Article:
The State Department voiced concern Thursday about the secret trial in Iran of an American journalist on espionage charges, calling it "baseless" and saying her release could aid U.S.-Iranian relations.
Acting department spokesman Robert Wood confirmed Iranian reports that Roxana Saberi went on trial in Iran earlier this week on charges of spying. According to the reports, Iranian authorities said she has confessed. “We’ve been very concerned about the transparency of this judicial process,” Wood said. “And we call on the Iranians to provide as much information as they can to us about Roxana Saberi.” Saberi’s trial began Monday and her lawyer has completed his defense, a spokesman for the judiciary, Ali Reza Jamshidi, told reporters. According to the semiofficial Mehr News Agency, Jamshidi said the verdict should be delivered within a few weeks. Senior State Department officials said the trial was conducted in secret. Switzerland, which represents U.S. interests in Iran in the absence of formal ties between the two countries, was not allowed to send a representative and it was unclear whether Saberi was allowed to have a lawyer present. Saberi’s lawyer, Abdolsamad Khorramshahi, could not be reached for comment. Authorities said Saberi spied inside the country by posing as a journalist.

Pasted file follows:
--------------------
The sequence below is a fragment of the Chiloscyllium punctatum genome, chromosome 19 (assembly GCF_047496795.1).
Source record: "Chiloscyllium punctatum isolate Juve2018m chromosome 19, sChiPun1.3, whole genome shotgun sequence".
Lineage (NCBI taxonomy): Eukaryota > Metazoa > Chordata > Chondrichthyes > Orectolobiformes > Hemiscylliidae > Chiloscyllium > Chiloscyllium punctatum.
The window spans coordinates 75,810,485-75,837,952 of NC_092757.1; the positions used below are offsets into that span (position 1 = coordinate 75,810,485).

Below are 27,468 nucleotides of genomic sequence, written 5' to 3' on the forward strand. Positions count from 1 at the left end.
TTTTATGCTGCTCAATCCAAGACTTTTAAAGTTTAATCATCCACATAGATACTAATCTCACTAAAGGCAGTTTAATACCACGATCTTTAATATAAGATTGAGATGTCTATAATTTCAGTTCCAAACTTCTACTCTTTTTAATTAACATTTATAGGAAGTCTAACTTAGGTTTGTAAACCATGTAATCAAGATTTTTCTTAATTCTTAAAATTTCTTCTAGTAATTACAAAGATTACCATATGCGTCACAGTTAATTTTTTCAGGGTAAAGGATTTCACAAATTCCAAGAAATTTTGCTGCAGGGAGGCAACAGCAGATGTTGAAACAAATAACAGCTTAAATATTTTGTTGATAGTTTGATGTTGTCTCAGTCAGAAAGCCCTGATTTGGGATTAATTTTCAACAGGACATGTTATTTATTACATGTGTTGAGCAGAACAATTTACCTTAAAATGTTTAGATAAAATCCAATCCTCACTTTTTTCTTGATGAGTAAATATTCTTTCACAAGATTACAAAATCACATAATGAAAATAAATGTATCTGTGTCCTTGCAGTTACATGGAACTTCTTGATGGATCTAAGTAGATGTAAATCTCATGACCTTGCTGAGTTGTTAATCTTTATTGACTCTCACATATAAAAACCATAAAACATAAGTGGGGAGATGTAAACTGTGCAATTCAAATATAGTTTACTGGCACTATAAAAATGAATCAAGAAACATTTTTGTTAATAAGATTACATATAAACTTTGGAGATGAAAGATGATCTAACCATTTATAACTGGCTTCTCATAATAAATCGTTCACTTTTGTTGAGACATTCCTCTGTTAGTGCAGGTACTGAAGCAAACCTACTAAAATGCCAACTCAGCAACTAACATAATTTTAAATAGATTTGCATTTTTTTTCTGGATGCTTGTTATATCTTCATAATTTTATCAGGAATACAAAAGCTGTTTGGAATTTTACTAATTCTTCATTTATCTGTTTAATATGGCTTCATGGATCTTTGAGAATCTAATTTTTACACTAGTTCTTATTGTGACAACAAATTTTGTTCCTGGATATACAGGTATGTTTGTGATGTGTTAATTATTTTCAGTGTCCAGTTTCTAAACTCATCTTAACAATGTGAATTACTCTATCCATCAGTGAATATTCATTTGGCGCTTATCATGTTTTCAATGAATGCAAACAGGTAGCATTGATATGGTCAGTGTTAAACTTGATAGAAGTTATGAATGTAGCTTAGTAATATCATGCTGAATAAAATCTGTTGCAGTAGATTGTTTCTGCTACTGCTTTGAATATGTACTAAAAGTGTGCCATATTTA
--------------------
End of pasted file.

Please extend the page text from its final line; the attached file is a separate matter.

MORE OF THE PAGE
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Saberi’s father, Reza Saberi, said in March that his daughter called him on February 10 and said she’d been arrested 10 days earlier. He said his daughter initially thought she was detained for buying wine. “She said she bought a bottle of wine last year and kept it to take to a friend for her birthday,” he said. “She said authorities told her the person who sold her the wine turned her in.” Alcohol is banned in Iran. But a report last week by Iran’s Press TV said Saberi was arrested in January for working illegally as a journalist after her press card was revoked in 2006. Iran’s Foreign Ministry spokesman, Hassan Qashqavi, also said in March that Saberi had been working in Iran without a permit. “Her press card was revoked,” Qashqavi said. “Without a permit, she should not have been engaged in news and information gathering in Iran.” Qashqavi did not provide details as to why her press card had been revoked. Saberi’s father said she has freelanced for National Public Radio and other news organizations and was writing a book about Iranian culture. She was almost finished, he said, and planned to return to the United States this month. Wood said the United States has been in regular contact with Swiss authorities, but couldn’t say more about the case without express permission from Saberi or her family. Saberi’s case comes as the United States weighs greater engagement with Iran. Earlier this month, at a conference on Afghanistan in the Netherlands, Secretary of State Hillary Clinton sent a letter to the Iranian delegation asking for any information on and the safe release of Saberi and Esha Momeni, an Iranian-American student arrested in Iran in October, as well as Robert Levinson, a former FBI agent who went missing in Iran in March 2007. Calling such detentions of Americans “unhelpful,” to U.S.-Iranian relations, Wood said, “We think responding in a positive way to the Saberi case would be helpful, in terms of winning good will on the part of the United States and the American people.” He added, “We don’t want to see more of these cases.”